This challenge appeared on an internal alias dedicated to C++. It was issued by Mike Vine, a developer here at Microsoft who agreed to let us share it with the mighty Visual C++ blog readers:
This challenge came from me thinking about a simple bug which could be turned into a security vulnerability, so I thought I'd give it a go and try to code a plausibly deniable piece of code which looks innocent but is actually dangerous. I managed to actually go further than that, and produced something, that whilst unlikely, could possibly have come from non-malicious but sloppy coding.
So your challenge is – if you choose to accept it – analyze the sample code file "main.c" (attached) and try to find the (fairly obvious) security faux pas and 'accidental' bug which causes the security faux pas to be exploitable.
Try to analyze it first before running it, like you would in a Code Review, to try to spot the issue. As it is code which could've come from a sloppy programmer everything is pretty much what it seems – there's no misnamed functions or anything lame like that.
The security vulnerability comes from the file it tries to load which we assume is attacker controlled (e.g. on a CD for a console, or downloaded from the internet for a browser).
I'd assume experienced developers and security folk should be able to get this pretty quickly. In that case, try to analyze how it's possible to really exploit the issue – the attached "Background.dat" is an example exploit (its benign enough to try out, but save your work first!). See if you can come up with that exploit yourself, or alternatively come up with something more fun / smaller / etc. I'm really interested with what's possible here!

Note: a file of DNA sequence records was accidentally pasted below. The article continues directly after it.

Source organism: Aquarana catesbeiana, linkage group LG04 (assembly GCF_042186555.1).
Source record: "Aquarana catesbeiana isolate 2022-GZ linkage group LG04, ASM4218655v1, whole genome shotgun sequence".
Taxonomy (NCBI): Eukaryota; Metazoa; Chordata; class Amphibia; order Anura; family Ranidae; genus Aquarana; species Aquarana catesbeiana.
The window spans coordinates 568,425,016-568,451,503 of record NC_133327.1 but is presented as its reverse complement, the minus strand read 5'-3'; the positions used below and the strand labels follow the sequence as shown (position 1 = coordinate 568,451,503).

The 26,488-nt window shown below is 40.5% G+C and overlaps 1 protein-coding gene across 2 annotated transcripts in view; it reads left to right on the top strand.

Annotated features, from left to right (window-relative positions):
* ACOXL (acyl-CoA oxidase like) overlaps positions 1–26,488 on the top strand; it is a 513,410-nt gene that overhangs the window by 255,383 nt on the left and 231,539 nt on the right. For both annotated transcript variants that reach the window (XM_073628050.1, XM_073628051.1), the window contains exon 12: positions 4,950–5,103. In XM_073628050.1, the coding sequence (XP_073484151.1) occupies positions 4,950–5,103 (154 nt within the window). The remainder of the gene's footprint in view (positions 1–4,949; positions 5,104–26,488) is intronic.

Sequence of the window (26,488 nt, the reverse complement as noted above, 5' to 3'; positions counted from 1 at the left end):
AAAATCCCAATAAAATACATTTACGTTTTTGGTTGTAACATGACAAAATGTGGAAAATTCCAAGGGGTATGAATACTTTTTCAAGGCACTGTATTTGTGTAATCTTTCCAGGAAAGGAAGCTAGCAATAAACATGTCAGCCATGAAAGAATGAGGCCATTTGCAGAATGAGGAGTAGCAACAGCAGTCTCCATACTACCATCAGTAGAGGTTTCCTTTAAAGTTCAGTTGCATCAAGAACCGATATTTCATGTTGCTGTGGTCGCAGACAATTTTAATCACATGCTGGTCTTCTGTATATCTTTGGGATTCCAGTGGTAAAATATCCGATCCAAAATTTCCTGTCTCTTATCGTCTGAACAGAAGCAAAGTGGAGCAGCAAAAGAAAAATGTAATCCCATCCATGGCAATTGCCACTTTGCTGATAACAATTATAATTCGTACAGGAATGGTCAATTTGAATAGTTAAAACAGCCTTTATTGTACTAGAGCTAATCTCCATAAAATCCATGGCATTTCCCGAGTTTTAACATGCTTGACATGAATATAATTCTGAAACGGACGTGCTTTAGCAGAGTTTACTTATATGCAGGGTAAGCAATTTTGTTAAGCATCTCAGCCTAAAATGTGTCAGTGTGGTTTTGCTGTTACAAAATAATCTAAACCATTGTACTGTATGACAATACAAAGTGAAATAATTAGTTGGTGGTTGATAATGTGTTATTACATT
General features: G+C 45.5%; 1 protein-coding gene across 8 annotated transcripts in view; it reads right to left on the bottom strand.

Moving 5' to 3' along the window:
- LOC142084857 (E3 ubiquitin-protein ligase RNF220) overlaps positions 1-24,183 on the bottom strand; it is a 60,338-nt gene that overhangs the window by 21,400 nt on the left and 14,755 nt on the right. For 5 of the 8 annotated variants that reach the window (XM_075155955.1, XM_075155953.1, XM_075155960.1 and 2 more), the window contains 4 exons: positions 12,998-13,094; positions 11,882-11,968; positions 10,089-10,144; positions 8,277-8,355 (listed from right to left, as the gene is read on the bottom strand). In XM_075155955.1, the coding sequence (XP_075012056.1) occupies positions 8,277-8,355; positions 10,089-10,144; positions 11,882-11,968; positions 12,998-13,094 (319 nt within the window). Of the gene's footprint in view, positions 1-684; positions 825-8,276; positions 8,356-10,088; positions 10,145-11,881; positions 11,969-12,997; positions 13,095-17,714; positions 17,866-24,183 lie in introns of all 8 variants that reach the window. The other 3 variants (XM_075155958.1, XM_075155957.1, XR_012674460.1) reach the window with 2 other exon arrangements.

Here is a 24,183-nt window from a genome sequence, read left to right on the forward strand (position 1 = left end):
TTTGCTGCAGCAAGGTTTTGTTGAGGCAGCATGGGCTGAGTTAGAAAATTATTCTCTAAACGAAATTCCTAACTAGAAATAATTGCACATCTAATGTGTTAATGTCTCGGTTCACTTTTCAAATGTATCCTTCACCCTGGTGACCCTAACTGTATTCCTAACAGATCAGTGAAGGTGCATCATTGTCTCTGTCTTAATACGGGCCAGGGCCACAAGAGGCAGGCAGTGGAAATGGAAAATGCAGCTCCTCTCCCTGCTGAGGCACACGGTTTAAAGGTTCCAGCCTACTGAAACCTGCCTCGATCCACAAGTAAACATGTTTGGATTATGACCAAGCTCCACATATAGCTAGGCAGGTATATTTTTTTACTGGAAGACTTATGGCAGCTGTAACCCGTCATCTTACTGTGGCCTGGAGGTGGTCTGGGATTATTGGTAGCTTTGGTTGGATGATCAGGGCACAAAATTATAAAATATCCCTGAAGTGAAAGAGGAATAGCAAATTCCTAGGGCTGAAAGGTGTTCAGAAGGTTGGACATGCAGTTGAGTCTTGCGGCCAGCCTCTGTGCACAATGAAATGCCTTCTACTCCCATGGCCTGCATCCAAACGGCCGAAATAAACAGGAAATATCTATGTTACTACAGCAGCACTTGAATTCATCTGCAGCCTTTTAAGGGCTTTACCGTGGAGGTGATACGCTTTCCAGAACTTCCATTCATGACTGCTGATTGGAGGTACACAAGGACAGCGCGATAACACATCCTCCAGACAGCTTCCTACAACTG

To run the code, create a new win32 console app and add the code, and make sure you run it with the 'Background.dat' next to the exe [or in the working directory if running under the VS debugger]
Does your commit process let this code through? Does you coding standards ban the dangerous parts of this code? Would this code pass your team's code review? Does your automated CR tool pick up anything fishy here?
Send me an email if you've got the answer and/or an interesting exploit and I'll reply back in a few days with the best of the responses.
Thanks, and good luck,
Our readers are some of the best developers out there, so when you find an answer, email it to Mike before the end of the week. Look for an update in the next few weeks.
I love mystery with award-winning :)
( Tablet , phone , ...)
Getting newbies interested in this? Is there really nothing better to do, to cover, here? Really?
Sorry, but this is terribly uninteresting. Most of the sample code is pointless gunk that serves no interest, much of the code style is cripplingly primitive, and the only place with any real logic in it (the CustomImage constructor) has nothing to do with C or C++, but WinAPI.
We are always looking for topic ideas. What would you like to see covered in future posts? Do you have favorite authors? Let us know!
Poor coding style is a fact of life for most of us working on codebases that have been around a while or which have been worked on by many people. Finding stuff like this is important. That said, I don't know anyone that would catch this in a normal code review.